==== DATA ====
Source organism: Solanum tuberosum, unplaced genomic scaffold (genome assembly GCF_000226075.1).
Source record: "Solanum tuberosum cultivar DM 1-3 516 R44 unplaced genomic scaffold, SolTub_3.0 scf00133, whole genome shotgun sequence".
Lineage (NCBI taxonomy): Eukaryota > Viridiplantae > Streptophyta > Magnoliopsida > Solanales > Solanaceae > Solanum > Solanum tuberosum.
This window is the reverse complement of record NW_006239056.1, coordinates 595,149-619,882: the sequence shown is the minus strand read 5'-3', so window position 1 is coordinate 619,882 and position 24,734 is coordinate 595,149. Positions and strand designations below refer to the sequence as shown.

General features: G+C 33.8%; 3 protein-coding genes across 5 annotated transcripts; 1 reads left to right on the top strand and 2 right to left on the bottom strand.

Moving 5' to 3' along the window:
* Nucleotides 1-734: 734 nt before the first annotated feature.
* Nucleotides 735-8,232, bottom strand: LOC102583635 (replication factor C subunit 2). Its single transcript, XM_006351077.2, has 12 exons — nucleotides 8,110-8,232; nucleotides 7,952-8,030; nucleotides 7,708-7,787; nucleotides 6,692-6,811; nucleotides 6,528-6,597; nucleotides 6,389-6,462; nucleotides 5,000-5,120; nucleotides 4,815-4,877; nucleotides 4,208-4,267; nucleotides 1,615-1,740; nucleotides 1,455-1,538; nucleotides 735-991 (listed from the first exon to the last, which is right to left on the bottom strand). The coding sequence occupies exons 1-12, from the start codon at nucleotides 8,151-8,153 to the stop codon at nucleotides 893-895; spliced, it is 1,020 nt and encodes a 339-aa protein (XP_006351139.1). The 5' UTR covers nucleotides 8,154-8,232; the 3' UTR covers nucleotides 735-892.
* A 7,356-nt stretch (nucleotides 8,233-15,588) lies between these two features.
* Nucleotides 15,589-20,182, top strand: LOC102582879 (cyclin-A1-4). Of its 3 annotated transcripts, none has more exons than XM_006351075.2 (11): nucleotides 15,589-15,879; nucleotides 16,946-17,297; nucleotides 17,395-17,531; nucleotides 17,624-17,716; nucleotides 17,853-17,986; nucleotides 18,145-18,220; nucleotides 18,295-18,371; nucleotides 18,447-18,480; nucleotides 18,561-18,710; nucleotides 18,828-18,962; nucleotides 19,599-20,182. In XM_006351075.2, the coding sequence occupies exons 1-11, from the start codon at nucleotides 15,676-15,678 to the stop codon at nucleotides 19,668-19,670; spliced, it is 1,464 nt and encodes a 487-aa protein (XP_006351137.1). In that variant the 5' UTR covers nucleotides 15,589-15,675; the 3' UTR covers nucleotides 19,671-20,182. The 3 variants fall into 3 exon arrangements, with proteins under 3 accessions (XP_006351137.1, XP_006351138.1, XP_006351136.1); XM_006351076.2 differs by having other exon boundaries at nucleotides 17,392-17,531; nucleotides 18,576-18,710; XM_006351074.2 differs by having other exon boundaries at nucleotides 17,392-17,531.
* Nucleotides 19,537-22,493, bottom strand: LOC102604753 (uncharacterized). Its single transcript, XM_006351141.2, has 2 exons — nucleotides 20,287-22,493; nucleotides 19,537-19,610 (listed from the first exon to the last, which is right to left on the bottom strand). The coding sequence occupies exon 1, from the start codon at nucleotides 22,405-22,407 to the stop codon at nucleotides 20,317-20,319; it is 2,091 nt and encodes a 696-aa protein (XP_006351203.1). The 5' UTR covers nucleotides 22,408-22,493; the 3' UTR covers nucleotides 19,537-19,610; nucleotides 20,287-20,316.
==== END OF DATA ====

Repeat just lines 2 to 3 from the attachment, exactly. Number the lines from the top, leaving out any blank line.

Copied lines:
Source record: "Solanum tuberosum cultivar DM 1-3 516 R44 unplaced genomic scaffold, SolTub_3.0 scf00133, whole genome shotgun sequence".
Lineage (NCBI taxonomy): Eukaryota > Viridiplantae > Streptophyta > Magnoliopsida > Solanales > Solanaceae > Solanum > Solanum tuberosum.